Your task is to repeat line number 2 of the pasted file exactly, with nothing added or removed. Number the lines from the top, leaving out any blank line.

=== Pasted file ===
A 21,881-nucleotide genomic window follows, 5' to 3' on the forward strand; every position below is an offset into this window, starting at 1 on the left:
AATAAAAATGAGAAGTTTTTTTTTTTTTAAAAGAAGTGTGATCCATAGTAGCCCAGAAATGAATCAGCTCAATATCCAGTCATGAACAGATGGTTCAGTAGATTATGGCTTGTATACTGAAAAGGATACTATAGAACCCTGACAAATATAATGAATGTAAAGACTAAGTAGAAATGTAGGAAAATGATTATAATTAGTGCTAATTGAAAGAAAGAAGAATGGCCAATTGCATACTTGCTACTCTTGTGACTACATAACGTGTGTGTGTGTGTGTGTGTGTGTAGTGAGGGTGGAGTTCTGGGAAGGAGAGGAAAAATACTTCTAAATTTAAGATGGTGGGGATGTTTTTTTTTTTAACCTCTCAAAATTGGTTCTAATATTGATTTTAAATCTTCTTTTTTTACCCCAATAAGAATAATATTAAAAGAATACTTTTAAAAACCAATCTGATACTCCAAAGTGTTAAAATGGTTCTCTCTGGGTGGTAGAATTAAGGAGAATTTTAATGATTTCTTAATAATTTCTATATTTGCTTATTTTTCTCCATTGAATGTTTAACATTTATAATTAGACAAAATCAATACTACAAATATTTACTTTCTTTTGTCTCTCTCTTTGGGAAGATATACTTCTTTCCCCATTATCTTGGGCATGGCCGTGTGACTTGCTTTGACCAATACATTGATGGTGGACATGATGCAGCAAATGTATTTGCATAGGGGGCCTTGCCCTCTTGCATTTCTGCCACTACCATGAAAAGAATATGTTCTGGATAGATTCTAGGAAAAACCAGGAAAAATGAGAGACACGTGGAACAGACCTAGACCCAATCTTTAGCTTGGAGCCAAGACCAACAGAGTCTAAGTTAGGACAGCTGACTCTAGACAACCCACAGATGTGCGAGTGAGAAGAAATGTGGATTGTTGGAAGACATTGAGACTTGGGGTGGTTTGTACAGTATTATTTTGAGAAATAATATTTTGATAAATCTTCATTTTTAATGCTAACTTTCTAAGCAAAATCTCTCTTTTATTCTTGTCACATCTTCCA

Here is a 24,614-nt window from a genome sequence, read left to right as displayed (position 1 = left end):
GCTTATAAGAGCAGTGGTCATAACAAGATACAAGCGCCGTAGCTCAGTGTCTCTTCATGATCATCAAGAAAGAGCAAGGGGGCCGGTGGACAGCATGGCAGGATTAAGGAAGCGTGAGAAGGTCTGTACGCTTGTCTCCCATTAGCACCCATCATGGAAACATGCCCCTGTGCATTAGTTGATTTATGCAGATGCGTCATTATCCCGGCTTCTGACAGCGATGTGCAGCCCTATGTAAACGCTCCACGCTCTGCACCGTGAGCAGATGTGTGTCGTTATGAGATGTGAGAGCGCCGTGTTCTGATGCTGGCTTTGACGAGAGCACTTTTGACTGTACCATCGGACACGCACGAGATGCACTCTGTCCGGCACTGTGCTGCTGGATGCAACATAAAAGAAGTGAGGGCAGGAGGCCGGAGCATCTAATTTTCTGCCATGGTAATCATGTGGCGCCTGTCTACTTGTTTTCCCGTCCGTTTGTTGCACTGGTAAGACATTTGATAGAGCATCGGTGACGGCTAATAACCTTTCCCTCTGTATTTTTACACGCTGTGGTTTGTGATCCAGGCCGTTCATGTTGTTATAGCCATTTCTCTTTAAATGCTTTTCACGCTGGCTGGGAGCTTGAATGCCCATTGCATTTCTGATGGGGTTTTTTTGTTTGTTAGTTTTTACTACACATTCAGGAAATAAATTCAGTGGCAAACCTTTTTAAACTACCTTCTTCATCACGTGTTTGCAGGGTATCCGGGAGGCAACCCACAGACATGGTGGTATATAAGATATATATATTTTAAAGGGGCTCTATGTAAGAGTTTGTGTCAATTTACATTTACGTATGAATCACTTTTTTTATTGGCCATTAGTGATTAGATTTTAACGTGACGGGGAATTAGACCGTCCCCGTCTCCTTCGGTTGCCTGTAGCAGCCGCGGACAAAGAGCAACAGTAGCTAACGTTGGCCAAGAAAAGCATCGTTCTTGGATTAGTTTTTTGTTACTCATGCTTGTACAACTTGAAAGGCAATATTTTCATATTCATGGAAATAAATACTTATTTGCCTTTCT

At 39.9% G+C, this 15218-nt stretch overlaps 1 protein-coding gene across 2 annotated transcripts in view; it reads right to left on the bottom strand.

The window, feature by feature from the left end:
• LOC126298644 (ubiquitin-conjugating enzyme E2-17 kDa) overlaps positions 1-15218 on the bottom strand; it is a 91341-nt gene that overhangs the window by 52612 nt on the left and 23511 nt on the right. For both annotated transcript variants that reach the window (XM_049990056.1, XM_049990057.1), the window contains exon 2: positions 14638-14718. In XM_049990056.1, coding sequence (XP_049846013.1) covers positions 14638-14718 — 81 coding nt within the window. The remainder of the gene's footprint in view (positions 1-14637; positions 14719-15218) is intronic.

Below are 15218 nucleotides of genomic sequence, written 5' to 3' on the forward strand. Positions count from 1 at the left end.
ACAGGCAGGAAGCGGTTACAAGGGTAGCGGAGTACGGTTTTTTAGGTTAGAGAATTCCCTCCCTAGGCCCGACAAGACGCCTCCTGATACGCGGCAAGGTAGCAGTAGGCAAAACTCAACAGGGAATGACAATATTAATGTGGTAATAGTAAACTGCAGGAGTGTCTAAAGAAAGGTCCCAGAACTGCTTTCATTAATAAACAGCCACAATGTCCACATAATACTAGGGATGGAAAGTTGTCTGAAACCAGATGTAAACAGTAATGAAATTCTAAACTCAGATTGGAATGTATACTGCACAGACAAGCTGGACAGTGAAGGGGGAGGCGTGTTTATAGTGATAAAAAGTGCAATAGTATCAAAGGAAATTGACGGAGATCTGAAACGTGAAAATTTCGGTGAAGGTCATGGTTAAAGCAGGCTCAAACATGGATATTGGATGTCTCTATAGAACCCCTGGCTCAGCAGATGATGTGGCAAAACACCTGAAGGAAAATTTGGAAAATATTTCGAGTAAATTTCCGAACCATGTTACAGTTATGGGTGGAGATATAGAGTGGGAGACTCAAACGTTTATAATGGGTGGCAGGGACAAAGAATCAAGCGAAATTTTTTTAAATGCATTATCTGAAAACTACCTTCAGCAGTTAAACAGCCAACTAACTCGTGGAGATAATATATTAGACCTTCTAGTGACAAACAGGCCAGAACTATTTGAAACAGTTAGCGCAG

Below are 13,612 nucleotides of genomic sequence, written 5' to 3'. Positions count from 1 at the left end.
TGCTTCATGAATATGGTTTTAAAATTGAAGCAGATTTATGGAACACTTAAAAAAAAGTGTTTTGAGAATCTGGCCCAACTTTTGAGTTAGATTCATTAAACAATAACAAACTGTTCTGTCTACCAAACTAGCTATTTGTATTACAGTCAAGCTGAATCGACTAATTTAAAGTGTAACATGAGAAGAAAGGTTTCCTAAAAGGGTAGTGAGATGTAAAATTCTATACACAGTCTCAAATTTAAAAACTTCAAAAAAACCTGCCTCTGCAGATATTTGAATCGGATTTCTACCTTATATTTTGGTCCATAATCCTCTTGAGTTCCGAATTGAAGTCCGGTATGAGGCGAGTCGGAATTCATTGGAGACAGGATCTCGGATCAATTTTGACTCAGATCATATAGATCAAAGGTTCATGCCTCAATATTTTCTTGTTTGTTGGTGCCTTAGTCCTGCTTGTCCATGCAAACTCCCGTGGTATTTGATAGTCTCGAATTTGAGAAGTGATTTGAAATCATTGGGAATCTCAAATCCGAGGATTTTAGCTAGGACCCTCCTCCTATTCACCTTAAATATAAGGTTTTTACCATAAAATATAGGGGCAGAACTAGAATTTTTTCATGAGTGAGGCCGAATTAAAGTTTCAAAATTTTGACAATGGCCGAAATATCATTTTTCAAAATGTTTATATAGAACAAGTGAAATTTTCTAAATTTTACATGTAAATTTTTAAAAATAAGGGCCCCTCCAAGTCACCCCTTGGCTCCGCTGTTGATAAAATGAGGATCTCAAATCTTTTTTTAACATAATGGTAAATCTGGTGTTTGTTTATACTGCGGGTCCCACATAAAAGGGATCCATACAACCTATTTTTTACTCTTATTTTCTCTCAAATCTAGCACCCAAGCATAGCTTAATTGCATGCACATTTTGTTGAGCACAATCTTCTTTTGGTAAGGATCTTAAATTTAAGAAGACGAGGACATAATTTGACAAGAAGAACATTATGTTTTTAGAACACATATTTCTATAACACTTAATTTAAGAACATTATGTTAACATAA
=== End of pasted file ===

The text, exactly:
AATAAAAATGAGAAGTTTTTTTTTTTTTAAAAGAAGTGTGATCCATAGTAGCCCAGAAATGAATCAGCTCAATATCCAGTCATGAACAGATGGTTCAGTAGATTATGGCTTGTATACTGAAAAGGATACTATAGAACCCTGACAAATATAATGAATGTAAAGACTAAGTAGAAATGTAGGAAAATGATTATAATTAGTGCTAATTGAAAGAAAGAAGAATGGCCAATTGCATACTTGCTACTCTTGTGACTACATAACGTGTGTGTGTGTGTGTGTGTGTGTAGTGAGGGTGGAGTTCTGGGAAGGAGAGGAAAAATACTTCTAAATTTAAGATGGTGGGGATGTTTTTTTTTTTAACCTCTCAAAATTGGTTCTAATATTGATTTTAAATCTTCTTTTTTTACCCCAATAAGAATAATATTAAAAGAATACTTTTAAAAACCAATCTGATACTCCAAAGTGTTAAAATGGTTCTCTCTGGGTGGTAGAATTAAGGAGAATTTTAATGATTTCTTAATAATTTCTATATTTGCTTATTTTTCTCCATTGAATGTTTAACATTTATAATTAGACAAAATCAATACTACAAATATTTACTTTCTTTTGTCTCTCTCTTTGGGAAGATATACTTCTTTCCCCATTATCTTGGGCATGGCCGTGTGACTTGCTTTGACCAATACATTGATGGTGGACATGATGCAGCAAATGTATTTGCATAGGGGGCCTTGCCCTCTTGCATTTCTGCCACTACCATGAAAAGAATATGTTCTGGATAGATTCTAGGAAAAACCAGGAAAAATGAGAGACACGTGGAACAGACCTAGACCCAATCTTTAGCTTGGAGCCAAGACCAACAGAGTCTAAGTTAGGACAGCTGACTCTAGACAACCCACAGATGTGCGAGTGAGAAGAAATGTGGATTGTTGGAAGACATTGAGACTTGGGGTGGTTTGTACAGTATTATTTTGAGAAATAATATTTTGATAAATCTTCATTTTTAATGCTAACTTTCTAAGCAAAATCTCTCTTTTATTCTTGTCACATCTTCCA